I was gripped by the climax of golf’s US Masters. What a blight that the host club themselves are such disgraceful dinosaurs. Still, although the winner was an American, rather than my favourite tractor boy from near Cape Town, Louis Oosthuizen, it was an American of which we can be proud.
For Bubba Watson is not only a fellow lefty like me, that shot (the clincher blind hook to within a few feet of the pin, when in deep do-do on the second playoff hole) enabled the commentators to wax on how the chap has never had a golf lesson in his life. Not a single coach has ever sullied his game.
It seems the sole instruction from his father when first picking up a club was along the lines of ‘whack a few balls and work it out for yourself’.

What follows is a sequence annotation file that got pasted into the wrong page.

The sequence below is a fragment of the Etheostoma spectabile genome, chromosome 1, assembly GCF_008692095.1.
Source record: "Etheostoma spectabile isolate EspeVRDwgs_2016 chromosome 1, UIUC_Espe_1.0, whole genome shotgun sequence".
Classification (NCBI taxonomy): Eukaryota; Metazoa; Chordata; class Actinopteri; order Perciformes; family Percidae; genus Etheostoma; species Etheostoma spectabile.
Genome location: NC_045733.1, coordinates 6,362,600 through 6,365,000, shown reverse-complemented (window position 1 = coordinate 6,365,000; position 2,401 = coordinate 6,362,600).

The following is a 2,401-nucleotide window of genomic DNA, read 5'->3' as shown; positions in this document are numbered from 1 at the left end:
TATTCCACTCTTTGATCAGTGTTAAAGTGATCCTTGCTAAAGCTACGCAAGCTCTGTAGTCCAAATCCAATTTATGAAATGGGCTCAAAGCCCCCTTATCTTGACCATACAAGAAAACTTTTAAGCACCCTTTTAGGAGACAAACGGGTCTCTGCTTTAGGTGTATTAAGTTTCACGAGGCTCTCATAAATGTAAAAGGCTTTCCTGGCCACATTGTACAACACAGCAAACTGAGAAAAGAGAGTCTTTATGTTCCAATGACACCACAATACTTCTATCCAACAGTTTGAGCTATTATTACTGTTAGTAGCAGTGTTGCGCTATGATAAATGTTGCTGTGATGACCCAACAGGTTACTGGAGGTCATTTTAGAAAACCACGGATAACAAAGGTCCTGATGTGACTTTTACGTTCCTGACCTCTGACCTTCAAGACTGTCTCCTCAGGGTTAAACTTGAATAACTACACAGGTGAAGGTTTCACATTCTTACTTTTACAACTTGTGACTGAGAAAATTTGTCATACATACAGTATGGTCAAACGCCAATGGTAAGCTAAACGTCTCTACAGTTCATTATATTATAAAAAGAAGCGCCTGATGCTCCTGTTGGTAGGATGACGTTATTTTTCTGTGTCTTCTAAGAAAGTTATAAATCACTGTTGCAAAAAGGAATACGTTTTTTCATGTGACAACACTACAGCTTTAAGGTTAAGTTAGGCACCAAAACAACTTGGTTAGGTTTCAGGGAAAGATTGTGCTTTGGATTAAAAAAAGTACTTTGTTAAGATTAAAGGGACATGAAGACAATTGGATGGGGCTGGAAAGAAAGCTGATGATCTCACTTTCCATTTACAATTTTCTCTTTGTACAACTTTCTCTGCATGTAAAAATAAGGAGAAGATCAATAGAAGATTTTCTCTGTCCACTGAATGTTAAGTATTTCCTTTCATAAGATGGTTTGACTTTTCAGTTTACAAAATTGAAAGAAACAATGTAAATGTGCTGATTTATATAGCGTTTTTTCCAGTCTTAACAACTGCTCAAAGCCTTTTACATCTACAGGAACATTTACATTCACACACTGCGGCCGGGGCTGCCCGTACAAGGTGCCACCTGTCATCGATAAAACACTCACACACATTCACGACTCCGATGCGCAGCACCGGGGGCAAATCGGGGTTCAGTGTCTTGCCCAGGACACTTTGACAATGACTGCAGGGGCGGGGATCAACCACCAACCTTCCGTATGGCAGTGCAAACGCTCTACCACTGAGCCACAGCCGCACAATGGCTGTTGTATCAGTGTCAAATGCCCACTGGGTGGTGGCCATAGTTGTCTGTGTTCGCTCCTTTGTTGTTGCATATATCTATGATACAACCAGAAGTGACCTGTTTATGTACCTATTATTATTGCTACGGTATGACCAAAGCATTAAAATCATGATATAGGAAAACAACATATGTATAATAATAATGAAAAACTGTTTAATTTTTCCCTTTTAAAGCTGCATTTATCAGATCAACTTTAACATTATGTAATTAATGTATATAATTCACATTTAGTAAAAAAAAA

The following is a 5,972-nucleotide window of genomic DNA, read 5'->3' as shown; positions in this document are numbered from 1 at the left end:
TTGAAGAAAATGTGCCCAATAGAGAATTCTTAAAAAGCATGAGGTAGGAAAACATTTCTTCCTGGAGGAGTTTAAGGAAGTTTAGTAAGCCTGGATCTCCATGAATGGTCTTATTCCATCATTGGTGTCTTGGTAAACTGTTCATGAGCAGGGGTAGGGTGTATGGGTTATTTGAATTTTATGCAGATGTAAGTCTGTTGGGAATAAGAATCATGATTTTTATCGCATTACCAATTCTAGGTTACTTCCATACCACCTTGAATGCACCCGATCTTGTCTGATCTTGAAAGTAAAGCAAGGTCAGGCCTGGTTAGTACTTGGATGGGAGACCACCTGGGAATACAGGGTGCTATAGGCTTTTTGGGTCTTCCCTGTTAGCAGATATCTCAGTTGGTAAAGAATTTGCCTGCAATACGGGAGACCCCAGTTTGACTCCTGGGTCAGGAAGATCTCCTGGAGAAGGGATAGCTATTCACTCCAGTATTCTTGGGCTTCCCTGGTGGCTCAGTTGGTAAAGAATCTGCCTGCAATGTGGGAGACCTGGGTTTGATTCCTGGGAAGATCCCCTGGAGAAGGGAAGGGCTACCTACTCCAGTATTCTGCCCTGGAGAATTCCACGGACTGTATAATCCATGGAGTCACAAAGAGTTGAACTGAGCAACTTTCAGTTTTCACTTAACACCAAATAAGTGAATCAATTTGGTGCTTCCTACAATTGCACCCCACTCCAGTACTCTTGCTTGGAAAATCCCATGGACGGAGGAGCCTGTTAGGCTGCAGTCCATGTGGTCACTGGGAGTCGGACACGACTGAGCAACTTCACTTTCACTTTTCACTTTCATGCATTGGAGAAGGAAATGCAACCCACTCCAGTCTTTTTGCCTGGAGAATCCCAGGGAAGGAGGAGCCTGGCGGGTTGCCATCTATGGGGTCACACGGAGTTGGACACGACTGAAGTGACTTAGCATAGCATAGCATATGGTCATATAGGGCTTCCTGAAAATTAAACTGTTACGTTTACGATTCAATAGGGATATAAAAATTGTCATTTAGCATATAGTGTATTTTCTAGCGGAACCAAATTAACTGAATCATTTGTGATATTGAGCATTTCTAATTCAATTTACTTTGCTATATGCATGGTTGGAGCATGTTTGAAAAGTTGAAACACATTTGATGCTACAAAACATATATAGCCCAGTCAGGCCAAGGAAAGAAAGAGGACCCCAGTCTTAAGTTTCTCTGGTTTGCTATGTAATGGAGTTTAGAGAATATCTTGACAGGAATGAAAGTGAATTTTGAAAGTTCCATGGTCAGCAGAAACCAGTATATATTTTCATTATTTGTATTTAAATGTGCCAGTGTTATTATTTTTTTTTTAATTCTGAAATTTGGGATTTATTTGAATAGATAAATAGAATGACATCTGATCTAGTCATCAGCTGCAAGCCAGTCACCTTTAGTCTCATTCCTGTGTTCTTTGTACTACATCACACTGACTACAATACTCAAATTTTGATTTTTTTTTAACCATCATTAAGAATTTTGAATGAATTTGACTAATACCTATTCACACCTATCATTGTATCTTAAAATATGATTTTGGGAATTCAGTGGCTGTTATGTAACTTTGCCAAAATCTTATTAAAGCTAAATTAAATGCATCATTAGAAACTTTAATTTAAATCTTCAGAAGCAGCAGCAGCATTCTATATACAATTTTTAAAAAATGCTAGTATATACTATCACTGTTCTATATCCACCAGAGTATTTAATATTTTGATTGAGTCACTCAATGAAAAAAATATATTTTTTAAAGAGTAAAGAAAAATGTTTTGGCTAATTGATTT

Reading around the subject, I discovered Suggestopedia;
this is the concept that everybody has the capacity to be a genius, but that the conventional approach to coaching – with its emphasis on correcting faults – intimidates development
I have long maintained that the superstar salespeople are those that are self-aware. By that, I mean that they are constantly working on one aspect or another of their selling “game”.
And I agree that most sales “coaching” involves working on the flaws, rather than building on what they do which is already good.
It is why I have never had much truck with personal SWOT analyses. Even if the ‘W’ is altered to another letter, pertaining to something politically correct like Improvement Area.
I feel to focus on your strengths will not only deliver better results but also diminish the weaknesses almost by magic. It is way easier to broaden from your best skills than build on something that’s shaky.
If you are self-aware, you’ll know the trick or two you need to work on right now.
The problem is, that I know very few salespeople who think this way. It’s why so few make quota each year.
What are you yourself working on at the moment?